He would look at his house – the leaks, the squeaks, the chips, the cracks, the things that had to be repaired, recovered, rewired, replaced, remodeled – and he would recall the days when all you did when something went wrong was phone the landlord.
He would look at his children. He would watch them devouring sides of beef and crates of eggs; poking toes through stockings and elbows through sweaters; littering the yard with balls, bats, bicycles, tricycles, scooters, blocks, crayons, paints, tops, hoops, marbles, bows, arrows, darts, guns, and key bits of jigsaw puzzles; trailing mud on the rugs; breaking off the corners of playing cards; eating watermelon in bed; nailing pictures of athletes to walls; leaving black rings in the tub; getting carsick – he would observe this arresting pageant and he would think, “Yes, they are fine children, they are normal, I love them very much, and I will guard and keep them always … But, oh, how sweet and satisfactory those golden days on the pouf!”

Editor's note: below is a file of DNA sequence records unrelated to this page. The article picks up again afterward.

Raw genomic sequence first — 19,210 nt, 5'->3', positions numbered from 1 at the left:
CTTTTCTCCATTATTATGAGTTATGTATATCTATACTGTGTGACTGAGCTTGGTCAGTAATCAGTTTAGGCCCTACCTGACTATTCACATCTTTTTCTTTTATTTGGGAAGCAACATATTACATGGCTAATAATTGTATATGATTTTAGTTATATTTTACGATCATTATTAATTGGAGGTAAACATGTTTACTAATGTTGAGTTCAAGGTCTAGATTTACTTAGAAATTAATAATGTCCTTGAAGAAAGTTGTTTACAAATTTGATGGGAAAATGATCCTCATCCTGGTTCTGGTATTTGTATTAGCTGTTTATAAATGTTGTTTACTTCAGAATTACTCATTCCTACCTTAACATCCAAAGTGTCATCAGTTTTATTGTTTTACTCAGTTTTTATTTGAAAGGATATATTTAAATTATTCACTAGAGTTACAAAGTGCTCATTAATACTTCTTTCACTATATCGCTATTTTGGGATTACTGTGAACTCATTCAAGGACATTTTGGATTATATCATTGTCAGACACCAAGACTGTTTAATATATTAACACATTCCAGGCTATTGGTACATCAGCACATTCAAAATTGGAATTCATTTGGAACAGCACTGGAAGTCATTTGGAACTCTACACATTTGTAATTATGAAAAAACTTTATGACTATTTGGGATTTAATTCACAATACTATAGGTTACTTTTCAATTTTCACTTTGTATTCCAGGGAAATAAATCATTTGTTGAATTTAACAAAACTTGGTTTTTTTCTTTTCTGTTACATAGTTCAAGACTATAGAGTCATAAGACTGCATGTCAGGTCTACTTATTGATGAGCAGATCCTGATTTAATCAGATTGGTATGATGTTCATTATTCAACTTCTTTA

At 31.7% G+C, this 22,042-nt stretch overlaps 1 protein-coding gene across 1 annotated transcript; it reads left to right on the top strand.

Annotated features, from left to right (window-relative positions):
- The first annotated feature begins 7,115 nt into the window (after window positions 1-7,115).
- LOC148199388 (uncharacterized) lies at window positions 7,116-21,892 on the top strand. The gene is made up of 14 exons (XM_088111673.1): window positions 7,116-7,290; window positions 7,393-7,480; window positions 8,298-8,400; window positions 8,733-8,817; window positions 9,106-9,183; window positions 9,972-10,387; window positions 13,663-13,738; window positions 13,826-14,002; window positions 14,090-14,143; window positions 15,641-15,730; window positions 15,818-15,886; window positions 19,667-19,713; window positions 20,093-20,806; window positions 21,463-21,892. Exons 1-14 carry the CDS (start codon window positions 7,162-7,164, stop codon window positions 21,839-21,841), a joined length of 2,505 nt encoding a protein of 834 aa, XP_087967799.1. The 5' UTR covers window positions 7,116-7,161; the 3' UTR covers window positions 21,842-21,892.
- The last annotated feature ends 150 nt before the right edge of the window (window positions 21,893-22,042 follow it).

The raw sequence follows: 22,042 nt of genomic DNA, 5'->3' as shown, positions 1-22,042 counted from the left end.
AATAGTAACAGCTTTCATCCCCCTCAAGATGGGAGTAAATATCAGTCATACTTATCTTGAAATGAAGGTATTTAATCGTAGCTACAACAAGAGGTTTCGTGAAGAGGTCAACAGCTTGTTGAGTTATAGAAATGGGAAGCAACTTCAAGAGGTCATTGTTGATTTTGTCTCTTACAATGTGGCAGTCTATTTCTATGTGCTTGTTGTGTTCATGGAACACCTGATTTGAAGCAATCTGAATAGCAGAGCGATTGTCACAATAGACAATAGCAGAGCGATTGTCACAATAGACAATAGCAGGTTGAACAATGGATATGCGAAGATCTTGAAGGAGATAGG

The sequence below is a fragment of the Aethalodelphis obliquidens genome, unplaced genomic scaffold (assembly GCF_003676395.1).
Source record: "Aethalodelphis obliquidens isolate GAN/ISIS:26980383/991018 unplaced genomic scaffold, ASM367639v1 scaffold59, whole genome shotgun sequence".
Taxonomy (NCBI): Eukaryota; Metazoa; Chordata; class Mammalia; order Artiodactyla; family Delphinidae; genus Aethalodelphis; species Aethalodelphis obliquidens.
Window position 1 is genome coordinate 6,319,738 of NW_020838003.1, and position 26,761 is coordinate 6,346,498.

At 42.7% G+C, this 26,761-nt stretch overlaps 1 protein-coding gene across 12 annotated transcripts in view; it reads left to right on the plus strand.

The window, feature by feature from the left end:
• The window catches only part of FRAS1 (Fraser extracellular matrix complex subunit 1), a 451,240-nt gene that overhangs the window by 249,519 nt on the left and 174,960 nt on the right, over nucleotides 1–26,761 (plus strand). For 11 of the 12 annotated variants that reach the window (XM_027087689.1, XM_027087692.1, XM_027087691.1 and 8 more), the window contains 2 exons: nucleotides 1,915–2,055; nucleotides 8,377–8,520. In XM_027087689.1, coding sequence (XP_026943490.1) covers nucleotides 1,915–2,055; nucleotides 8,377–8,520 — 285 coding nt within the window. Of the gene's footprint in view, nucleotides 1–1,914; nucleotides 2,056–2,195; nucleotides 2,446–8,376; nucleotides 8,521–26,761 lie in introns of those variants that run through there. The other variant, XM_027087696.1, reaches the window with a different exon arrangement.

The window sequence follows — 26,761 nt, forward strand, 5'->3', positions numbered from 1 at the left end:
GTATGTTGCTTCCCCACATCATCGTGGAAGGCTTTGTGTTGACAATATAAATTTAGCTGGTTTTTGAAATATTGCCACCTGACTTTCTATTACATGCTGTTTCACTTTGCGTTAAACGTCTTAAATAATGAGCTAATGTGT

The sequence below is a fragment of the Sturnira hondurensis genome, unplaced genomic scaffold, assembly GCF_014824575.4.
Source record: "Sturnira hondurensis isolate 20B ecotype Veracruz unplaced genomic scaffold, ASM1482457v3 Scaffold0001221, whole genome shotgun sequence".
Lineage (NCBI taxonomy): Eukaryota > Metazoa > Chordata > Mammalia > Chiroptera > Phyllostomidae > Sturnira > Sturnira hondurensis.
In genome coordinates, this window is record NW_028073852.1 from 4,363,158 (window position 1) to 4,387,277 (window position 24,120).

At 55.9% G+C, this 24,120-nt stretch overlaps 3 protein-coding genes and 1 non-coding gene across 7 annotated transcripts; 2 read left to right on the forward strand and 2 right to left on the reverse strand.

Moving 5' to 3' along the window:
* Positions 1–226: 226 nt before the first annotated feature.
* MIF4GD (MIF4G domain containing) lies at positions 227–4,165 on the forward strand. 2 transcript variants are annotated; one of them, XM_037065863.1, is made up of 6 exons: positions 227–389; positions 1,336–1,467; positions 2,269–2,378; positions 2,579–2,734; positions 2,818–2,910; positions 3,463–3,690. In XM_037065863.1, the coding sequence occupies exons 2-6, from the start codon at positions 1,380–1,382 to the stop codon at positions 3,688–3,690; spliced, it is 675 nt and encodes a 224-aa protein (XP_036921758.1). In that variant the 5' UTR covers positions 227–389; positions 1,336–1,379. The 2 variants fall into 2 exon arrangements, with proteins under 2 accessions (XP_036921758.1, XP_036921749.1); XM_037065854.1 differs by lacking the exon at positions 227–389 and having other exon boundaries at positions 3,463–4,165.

See, stuff like that is why I think he is so funny. And so subversive.
Shulman completely destroys the gaga-eyed “American ideal” of the idyllic white-picket-fence domestic life, so stifling at that time it was basically State-run propaganda.
Max Shulman: a witty madcap satirist with a ridiculous and yet very HUMAN sense of humor. He saw the hypocrisies. He saw the dangers of convention and consensus. His work is a “rallying cry” against the stifling sense of duty, mindless patriotism, “settling down”.